A blueleaf was a type of tree found in Faerûn. Bluewood was the name of the wood taken from this tree.[2]

Description[edit | edit source]

The tree resembled a large maple.[4] It was so named for the color of its leaves, which were a strange, gleaming blue and had many points.[2] They actually glowed with a faint, blue light.[4]

The wood of the tree was surprisingly durable; the relatively thin trunk rarely broke, even when under extreme stress. They bent in winds and under snows, and in winter they could stabilize snow tunnels over roads that sheltered travelers. Blueleafs often grew in thick copses and typically reached heights of 40 feet (12 meters).[2]

Usage[edit | edit source]

A piece of blueleaf wood used in crafting.

Blueleaf leaves and sap could be crushed to make a bright blue dye often used in clothing manufacture in the North. These could also be burned to produce vivid, jumping blue flames that were favored by minstrels and storytellers for special effects.[2][4]

The wood of the blueleaf tree, known as bluewood, was used by Volodni craftsfolk to make weapons and armor. Bluewood was magically treated to become as hard as steel, though it weighed half as much.[3]

Habitats[edit | edit source]

Trivia[edit | edit source]

A blueleaf tree was the location of a portal between Eveningstar and Suzail.[13]

Appendix[edit | edit source]

Appearances[edit | edit source]

Novels
Farthest ReachSword of the Gods
Video Games
Tales from Candlekeep: Tomb of Annihilation

Notes[edit | edit source]

  1. Although The Shining South (1993) states that the Forest of Amtar was primarily blueleaf trees, this was retconned to be suth trees in Shining South, published in 2004.

Further Reading[edit | edit source]

References[edit | edit source]

  1. Thomas Reid (October 2004). Shining South. (Wizards of the Coast), p. 36. ISBN 0-7869-3492-1.
  2. 2.00 2.01 2.02 2.03 2.04 2.05 2.06 2.07 2.08 2.09 2.10 Ed Greenwood, Sean K. Reynolds, Skip Williams, Rob Heinsoo (June 2001). Forgotten Realms Campaign Setting 3rd edition. (Wizards of the Coast), p. 79. ISBN 0-7869-1836-5.
  3. 3.0 3.1 Richard Baker, Matt Forbeck, Sean K. Reynolds (May 2003). Unapproachable East. (Wizards of the Coast), p. 58. ISBN 0-7869-2881-6.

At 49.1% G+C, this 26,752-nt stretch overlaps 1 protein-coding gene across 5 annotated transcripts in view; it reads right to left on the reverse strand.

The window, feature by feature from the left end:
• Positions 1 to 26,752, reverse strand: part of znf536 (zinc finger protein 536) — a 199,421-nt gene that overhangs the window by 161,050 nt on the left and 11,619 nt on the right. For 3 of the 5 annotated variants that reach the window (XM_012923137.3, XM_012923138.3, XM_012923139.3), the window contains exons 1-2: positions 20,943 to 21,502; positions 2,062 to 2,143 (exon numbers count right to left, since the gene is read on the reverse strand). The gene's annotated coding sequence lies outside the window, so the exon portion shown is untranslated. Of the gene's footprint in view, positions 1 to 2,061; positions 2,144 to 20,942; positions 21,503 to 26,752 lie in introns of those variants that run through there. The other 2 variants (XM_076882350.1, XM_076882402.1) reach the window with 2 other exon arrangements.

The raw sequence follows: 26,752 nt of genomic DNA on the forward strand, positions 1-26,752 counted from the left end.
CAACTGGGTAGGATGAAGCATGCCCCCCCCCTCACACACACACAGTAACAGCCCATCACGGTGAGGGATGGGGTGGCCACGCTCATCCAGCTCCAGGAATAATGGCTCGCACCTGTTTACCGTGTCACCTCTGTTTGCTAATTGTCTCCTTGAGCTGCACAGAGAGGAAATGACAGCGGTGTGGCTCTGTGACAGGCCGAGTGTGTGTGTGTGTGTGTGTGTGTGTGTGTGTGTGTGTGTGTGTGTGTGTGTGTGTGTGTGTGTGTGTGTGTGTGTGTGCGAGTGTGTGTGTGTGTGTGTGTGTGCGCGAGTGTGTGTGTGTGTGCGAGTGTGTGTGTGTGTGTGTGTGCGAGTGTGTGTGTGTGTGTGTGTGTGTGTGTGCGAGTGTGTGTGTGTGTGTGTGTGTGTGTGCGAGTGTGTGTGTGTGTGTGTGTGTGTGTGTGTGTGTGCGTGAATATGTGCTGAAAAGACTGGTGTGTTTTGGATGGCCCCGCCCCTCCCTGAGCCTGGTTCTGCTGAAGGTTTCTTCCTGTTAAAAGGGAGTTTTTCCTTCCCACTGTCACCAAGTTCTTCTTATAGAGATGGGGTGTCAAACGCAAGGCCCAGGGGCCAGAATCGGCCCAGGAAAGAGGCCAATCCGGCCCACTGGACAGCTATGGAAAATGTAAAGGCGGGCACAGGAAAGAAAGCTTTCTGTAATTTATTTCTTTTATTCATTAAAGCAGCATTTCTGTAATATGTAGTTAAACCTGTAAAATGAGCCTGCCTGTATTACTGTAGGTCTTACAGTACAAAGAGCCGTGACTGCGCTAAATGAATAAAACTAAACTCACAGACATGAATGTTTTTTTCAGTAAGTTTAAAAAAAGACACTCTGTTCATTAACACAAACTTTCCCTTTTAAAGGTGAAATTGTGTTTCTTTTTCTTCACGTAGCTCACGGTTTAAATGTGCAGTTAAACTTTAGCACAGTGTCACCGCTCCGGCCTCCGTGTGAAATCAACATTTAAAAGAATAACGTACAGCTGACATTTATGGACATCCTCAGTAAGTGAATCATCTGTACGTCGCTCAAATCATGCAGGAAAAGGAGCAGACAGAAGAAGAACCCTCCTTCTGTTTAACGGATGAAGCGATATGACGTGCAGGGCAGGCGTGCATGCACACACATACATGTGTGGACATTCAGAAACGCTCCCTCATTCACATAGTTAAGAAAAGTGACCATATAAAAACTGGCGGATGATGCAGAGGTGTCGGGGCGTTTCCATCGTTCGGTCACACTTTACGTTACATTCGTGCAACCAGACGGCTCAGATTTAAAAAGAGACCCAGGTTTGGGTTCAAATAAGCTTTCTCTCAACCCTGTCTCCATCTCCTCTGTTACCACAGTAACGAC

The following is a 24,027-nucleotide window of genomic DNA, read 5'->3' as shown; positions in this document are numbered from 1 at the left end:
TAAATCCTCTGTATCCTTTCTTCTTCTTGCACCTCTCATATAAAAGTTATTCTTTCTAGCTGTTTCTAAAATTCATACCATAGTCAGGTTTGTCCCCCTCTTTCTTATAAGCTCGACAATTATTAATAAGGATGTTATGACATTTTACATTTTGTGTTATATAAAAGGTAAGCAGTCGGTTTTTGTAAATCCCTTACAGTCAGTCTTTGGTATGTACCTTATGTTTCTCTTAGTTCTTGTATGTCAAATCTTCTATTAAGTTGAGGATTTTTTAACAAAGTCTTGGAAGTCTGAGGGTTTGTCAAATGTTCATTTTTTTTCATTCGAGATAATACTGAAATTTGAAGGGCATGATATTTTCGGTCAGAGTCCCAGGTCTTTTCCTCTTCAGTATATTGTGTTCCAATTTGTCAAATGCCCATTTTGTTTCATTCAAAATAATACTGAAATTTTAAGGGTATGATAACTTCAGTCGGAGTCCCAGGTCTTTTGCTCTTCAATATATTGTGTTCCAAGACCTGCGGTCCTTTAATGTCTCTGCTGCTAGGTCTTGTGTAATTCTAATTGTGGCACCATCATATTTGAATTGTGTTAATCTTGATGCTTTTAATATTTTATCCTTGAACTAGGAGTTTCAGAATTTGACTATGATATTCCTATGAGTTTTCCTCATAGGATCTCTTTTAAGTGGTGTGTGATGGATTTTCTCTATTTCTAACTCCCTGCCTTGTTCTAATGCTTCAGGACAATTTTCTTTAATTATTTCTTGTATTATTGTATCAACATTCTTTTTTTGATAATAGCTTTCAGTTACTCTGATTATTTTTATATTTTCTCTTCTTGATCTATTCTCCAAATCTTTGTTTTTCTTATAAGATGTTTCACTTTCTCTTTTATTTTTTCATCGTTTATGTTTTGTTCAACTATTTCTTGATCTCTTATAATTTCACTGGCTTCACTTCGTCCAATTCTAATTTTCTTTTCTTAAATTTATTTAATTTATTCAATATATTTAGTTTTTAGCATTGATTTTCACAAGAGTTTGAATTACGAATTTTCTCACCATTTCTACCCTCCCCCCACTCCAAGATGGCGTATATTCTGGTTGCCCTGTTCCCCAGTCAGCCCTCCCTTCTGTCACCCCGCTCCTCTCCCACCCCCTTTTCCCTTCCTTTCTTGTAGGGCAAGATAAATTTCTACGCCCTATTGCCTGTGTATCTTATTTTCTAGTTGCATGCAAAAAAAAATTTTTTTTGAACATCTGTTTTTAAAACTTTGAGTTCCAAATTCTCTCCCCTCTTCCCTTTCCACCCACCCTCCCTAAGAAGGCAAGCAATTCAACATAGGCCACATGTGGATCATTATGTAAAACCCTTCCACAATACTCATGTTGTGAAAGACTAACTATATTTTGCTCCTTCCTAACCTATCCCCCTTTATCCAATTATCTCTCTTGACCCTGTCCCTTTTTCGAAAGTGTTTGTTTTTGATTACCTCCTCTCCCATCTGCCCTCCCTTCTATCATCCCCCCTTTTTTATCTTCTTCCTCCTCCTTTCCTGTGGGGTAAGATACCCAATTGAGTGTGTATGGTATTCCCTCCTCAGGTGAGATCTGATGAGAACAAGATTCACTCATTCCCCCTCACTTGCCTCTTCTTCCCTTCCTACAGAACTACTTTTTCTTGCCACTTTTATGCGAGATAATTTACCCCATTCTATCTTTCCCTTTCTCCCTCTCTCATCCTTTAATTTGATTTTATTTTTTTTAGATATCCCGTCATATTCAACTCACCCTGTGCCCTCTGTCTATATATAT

4. 4.0 4.1 4.2 4.3 James Butler, Elizabeth T. Danforth, Jean Rabe (September 1994). “The Settled Lands”. In Karen S. Boomgarden ed. Elminster's Ecologies (TSR, Inc), p. 12. ISBN 1-5607-6917-3.
  5. Bruce R. Cordell, Ed Greenwood, Chris Sims (August 2008). Forgotten Realms Campaign Guide. Edited by Jennifer Clarke Wilkes, et al. (Wizards of the Coast), p. 130. ISBN 978-0-7869-4924-3.
  6. Eric L. Boyd (2006-05-03). Environs of Waterdeep (Zipped PDF). Wizards of the Coast. p. 4. Archived from the original on 2016-08-16. Retrieved on 2009-10-07.
  7. 7.0 7.1 Ed Greenwood and Jason Carl (July 2002). Silver Marches. (Wizards of the Coast), p. 133. ISBN 0-7869-2835-2.
  8. Ed Greenwood and Jason Carl (July 2002). Silver Marches. (Wizards of the Coast), p. 23. ISBN 0-7869-2835-2.
  9. Ed Greenwood (2000). Volo's Guide to Baldur's Gate II. (Wizards of the Coast), p. 71. ISBN 0-7869-1626-5.
  10. Richard Baker, Bruce R. Cordell, David Noonan, Matthew Sernett, James Wyatt (March 2007). Cormyr: The Tearing of the Weave. (Wizards of the Coast), p. 39. ISBN 978-0-7869-4119-3.
  11. Richard Baker, Bruce R. Cordell, David Noonan, Matthew Sernett, James Wyatt (March 2007). Cormyr: The Tearing of the Weave. (Wizards of the Coast), p. 76. ISBN 978-0-7869-4119-3.
  12. Anne Gray McCready et al. (March 1994). Elves of Evermeet. (TSR, Inc), p. 10. ISBN 1-5607-6829-0.
  13. Ed Greenwood, Sean K. Reynolds, Skip Williams, Rob Heinsoo (June 2001). Forgotten Realms Campaign Setting 3rd edition. (Wizards of the Coast), p. 113. ISBN 0-7869-1836-5.
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